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Discussion Starter · #6 ·
Thanks. I'm a retired electronic technician of 43 years so I know about grounding. I put in a lot of woven wire with T posts (6" treated every 50ft, 4 T posts between) and that makes a good ground also, along with copper driven grounds.
I always tested an electric fence with a blade of grass, but I do have a fence tester meter. I got shocked so much at work over all those years I usually just touch it.
Reminds me as a kid watching a blacksmith making horse shoes. Take them out of fire with tongs, hammer on anvil then throw them on the ground. A spectator picked one up!!! Then quickly threw it down. Blacksmith asked if it was hot...guy replied "no, it just doesn't take me long to look at a horse shoe".

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I'd shorten up the spacing between your posts, especially if they aren't solidly-set wood posts. 16 feet seems to work here pretty well as long as the wire/tape stays tight. Step-in or plastic posts aren't worth messing with as the wind blows them over too easily.



Wire tends to hold the best 'shock value' so what a lot of people do is run one strand of tape so the horses can easily see the fence, then run a couple of strands of wire above and below it. The tape tends to break down faster and horses who won't touch electric fence will sometimes touch the tape because it doesn't have as much 'zap.' Electrobraid seems to work well and is visible and doesn't break down too much unless you let it get saggy and it moves in the wind which breaks the wires in the rope.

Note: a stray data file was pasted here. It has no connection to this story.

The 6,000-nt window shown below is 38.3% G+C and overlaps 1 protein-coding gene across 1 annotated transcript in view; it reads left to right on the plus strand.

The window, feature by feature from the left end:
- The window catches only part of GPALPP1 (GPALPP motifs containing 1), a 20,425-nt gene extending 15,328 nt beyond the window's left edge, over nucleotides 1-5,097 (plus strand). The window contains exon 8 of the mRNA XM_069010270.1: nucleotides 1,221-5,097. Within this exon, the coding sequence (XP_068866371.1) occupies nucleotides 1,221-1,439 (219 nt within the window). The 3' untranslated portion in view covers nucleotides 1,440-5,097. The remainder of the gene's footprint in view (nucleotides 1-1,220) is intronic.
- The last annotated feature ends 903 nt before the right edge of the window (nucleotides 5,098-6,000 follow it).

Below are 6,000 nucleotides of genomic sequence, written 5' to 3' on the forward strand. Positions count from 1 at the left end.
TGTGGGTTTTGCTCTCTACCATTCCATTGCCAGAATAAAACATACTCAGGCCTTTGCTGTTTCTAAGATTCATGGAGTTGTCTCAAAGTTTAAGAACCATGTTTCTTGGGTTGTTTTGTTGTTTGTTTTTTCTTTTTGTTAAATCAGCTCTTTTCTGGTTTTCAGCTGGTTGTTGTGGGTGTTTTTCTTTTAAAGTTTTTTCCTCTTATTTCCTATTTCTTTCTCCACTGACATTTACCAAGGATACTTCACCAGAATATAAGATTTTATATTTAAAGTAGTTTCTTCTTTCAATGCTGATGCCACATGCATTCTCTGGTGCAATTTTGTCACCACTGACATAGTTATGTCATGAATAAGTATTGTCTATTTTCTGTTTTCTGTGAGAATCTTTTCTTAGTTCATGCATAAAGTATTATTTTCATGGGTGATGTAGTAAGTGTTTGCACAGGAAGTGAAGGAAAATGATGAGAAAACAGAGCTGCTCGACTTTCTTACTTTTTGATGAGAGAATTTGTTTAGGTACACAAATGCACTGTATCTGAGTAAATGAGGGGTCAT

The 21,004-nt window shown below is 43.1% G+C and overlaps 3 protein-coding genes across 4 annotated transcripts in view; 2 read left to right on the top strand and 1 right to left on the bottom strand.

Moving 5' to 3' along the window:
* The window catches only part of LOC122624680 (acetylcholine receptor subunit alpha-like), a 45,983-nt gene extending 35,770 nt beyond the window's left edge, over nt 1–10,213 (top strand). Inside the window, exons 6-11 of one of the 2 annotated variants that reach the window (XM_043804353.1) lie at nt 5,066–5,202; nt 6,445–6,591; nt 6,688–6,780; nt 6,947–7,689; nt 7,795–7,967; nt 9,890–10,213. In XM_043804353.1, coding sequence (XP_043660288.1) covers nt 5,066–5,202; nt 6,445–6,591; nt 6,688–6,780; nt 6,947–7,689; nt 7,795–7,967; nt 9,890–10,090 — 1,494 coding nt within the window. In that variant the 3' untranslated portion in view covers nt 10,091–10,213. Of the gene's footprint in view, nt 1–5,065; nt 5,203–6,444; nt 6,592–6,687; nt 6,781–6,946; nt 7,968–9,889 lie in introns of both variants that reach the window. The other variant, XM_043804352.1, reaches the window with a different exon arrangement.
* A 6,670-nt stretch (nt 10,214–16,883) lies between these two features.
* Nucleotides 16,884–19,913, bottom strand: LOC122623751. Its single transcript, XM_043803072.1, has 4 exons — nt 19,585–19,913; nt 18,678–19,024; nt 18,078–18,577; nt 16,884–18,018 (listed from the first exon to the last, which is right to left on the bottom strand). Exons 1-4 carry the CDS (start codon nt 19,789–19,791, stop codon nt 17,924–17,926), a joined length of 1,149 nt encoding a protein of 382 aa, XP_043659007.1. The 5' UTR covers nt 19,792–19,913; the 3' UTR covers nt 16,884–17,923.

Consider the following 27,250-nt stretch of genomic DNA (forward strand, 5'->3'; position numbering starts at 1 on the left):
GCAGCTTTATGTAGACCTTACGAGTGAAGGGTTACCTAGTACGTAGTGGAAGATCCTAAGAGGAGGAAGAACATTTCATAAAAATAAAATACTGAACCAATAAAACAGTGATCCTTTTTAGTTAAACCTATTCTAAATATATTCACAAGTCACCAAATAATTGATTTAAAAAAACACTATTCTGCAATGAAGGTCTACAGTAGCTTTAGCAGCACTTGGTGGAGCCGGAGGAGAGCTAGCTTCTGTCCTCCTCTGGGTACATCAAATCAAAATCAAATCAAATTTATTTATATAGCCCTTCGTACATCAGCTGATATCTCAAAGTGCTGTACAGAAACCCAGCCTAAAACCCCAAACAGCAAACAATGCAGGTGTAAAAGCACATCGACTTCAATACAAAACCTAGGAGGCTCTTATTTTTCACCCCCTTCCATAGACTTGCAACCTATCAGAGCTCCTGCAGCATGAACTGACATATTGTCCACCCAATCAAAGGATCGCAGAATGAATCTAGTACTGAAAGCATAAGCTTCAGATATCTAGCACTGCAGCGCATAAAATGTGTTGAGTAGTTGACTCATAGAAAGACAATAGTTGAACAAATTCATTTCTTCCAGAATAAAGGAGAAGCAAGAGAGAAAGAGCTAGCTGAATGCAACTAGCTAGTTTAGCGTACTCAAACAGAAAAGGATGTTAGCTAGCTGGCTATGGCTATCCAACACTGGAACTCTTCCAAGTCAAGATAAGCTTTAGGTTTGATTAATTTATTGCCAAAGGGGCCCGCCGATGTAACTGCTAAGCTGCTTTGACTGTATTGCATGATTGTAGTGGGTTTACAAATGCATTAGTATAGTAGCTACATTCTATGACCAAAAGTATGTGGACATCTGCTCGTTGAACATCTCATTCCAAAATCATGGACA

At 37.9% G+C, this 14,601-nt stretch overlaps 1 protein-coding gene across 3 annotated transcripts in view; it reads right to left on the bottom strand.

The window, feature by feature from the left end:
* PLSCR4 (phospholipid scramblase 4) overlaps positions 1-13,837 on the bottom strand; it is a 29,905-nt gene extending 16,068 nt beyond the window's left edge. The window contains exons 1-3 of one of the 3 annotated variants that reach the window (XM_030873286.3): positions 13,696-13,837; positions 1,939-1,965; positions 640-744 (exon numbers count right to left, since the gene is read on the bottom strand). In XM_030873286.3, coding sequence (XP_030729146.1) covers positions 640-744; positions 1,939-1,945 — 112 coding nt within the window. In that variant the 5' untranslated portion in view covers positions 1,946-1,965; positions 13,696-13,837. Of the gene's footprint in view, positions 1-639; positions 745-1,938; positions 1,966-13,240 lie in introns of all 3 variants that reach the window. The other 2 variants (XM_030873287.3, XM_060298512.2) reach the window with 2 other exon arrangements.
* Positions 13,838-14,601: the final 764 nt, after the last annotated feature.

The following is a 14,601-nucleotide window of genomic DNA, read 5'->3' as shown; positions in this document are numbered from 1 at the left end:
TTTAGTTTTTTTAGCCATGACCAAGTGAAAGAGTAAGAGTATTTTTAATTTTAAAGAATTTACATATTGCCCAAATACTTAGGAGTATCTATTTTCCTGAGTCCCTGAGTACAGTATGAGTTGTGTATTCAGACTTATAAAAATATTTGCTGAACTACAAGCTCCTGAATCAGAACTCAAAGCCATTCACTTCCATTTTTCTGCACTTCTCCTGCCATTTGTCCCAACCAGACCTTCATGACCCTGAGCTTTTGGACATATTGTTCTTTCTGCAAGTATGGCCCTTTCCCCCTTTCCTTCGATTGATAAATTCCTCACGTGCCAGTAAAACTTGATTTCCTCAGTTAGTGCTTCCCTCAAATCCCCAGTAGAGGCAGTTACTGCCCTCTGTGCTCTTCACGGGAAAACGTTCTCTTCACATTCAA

I love your new barn!
 

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Discussion Starter · #8 ·
Thanks. It's behind a large garage with bath, shower, laundry room. I had concrete poured behind garage so 5ft walkway 50ft long, 7ft up. Stairs on ends leading down. I put stone walkway/ bricks in. When it's all finished horses can come within 20 ft. of the main house door.
Bottom of hill is a long creek and a nice spring I dammed into a holding pond and creek crossing.


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I'm just here to say: I have barn jealousy, and it ain't pretty.


LOL
 

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Discussion Starter · #11 ·
Thanks so much. Still more to do but it's getting there. The first mare we're getting the owner anxious since she's alone. Here there are 3 mares right across fence. I have 10 more tons of 40 gravel to put down, then sand, fence for paddock.


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Reminds me as a kid watching a blacksmith making horse shoes. Take them out of fire with tongs, hammer on anvil then throw them on the ground. A spectator picked one up!!! Then quickly threw it down. Blacksmith asked if it was hot...guy replied "no, it just doesn't take me long to look at a horse shoe".

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This is hilarious! Can I steal it?